Concho sells shares to clear debt, buy assets
OREANDA-NEWS. October 05, 2015. Concho Resources is selling shares to raise \\$712mn to clear its debt and fund future acquisitions, joining the ranks of other independent explorers taking drastic measures to stay afloat.
Job cuts, asset sales, cutting dividends and issuing new stock are all techniques being tried by US independents that are under pressure for the plunge in crude prices to six-and-a-half-year lows. With growing expectations of the market staying lower for longer, more announcements are likely.
Concho is offering 7.7mn shares in a sale closing on 6 October. It will use the proceeds to "repay all outstanding borrowing under the company's credit facility, which were used to in part to finance recent acquisitions." It will also use the money to fund "potential future acquisitions."
Concho's cash inflow in the first six months of the year was \\$489mn, down more than 40pc from \\$855mn a year earlier. But total spending, including capex, rose to \\$1.28bn from \\$1.13bn in the same period, resulting in its net cash inflow deficit widening to \\$795mn from \\$270mn a year earlier. The cash flow deficit widened even though it booked gains of \\$279mn from settlement of hedges in the first half of this year. It had paid \\$41mn a year earlier to take on fresh hedges.
Like Concho, almost every oil and gas producer has seen cash flows dip into steep deficits this year, putting pressure on them to do more to improve their balance sheet. Only a handful, like Apache, has generated positive inflows, largely on account of asset sales.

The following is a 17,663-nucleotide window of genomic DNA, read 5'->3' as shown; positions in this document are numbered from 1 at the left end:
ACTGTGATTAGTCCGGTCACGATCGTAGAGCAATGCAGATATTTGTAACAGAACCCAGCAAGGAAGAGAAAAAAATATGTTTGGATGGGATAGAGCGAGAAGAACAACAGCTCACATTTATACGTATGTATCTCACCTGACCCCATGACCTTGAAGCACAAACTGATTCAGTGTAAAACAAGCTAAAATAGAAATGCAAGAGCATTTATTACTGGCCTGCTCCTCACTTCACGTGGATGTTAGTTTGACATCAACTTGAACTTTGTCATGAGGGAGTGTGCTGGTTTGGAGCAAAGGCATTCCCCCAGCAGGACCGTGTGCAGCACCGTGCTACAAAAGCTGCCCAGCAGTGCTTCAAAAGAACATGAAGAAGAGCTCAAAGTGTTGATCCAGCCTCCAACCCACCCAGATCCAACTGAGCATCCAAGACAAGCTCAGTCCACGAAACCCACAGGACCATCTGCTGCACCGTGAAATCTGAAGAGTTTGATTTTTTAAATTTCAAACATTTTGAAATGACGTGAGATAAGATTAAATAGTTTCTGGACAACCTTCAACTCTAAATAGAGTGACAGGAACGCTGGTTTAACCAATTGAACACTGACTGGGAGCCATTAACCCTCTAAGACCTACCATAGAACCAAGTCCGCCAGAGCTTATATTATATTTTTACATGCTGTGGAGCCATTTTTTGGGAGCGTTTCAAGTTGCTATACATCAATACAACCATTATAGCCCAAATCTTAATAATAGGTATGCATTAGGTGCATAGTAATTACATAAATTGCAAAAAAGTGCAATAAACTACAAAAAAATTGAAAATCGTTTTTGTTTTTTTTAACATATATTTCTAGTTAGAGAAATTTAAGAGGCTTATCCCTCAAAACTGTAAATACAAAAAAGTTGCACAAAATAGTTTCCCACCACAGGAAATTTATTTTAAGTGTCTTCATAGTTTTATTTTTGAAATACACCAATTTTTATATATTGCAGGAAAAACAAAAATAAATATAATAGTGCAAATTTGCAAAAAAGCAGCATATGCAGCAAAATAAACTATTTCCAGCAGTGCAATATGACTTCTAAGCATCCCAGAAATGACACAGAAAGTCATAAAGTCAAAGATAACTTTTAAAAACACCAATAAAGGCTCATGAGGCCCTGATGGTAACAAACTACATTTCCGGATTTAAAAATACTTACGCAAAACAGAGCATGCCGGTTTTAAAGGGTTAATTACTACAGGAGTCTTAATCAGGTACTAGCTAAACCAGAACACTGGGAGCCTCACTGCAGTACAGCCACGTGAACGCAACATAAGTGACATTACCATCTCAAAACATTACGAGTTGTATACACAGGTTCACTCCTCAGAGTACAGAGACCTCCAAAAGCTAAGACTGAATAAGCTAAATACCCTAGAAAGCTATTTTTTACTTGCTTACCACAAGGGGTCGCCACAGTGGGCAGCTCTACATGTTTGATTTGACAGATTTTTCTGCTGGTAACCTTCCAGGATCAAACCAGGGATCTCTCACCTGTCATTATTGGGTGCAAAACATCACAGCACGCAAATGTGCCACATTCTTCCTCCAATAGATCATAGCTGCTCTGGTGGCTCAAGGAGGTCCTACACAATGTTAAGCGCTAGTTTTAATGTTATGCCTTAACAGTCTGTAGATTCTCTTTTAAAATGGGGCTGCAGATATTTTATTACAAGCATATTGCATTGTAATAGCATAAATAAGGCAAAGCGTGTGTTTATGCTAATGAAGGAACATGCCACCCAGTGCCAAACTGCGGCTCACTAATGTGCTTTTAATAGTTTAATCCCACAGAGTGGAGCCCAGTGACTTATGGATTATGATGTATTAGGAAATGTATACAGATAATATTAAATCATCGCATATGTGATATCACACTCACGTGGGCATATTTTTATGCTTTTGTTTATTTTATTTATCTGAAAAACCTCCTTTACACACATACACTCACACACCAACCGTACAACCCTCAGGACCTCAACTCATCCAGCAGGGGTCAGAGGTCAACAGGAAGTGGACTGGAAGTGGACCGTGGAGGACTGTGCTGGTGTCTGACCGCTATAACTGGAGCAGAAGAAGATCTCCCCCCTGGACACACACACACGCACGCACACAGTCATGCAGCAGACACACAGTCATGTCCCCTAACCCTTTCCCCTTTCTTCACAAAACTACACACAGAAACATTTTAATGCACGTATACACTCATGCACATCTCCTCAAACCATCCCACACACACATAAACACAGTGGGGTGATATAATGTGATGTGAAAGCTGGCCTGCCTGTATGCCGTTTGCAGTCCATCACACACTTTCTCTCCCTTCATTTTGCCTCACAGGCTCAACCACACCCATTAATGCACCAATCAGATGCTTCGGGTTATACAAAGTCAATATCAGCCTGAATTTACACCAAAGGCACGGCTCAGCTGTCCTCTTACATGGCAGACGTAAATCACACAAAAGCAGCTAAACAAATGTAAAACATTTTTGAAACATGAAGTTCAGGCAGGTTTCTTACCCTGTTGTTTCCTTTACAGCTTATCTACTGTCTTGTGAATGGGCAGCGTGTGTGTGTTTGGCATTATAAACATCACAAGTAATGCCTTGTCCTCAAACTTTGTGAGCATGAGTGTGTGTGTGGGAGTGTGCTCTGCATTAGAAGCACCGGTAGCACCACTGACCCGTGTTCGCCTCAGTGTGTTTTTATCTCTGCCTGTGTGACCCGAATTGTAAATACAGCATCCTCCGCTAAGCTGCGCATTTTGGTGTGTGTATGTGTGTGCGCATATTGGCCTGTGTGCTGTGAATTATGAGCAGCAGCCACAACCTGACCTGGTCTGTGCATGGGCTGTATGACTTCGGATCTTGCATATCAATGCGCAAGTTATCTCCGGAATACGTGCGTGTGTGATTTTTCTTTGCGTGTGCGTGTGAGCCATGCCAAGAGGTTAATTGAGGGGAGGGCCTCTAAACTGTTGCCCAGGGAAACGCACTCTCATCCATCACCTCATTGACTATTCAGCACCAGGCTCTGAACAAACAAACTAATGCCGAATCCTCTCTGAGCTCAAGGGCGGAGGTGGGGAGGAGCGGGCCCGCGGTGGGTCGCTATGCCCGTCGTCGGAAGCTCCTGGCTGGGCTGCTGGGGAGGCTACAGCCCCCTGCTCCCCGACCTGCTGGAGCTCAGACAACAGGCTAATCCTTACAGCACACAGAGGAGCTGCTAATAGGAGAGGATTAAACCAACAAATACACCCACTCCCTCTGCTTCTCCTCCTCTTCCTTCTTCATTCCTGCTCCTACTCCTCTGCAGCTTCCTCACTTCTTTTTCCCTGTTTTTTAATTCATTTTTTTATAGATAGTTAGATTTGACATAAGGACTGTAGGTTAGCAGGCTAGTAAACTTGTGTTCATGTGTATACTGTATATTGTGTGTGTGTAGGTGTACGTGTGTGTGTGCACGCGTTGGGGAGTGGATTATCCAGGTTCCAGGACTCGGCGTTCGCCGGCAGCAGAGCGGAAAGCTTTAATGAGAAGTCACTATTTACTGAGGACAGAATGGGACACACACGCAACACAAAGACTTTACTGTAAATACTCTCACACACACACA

As producers like Whiting and Devon join Apache in selling assets to shore up their balance sheet, Concho and others like EOG and ExxonMobil's shale subsidiary XTO are looking to snap up properties on the cheap to add to their existing portfolio of oil and gas acreage.
Chesapeake is cutting 15pc of its workforce as "part of our continued efforts to address this pricing environment head on," chief executive Doug Lawler said this week. The company will have about 4,000 employees after the reduction of 740.
Chesapeake's job cut comes after the producer said in July it will stop paying common stock dividends beginning in the third quarter, saving about \\$240mn annually. Denbury Resources also announced last month that it will suspend its quarterly cash dividend, beginning in the fourth quarter, saving \\$88mn annually. It plans to use the savings to repay debt and increase capex.
Top independent ConocoPhillips also said it would cut about 10pc of its global workforce of 18,100. The largest percentage of reductions will happen in North America, with 500 eliminated from its current staff of 3,753 in Houston. So far ConocoPhillips has said it will maintain its dividend.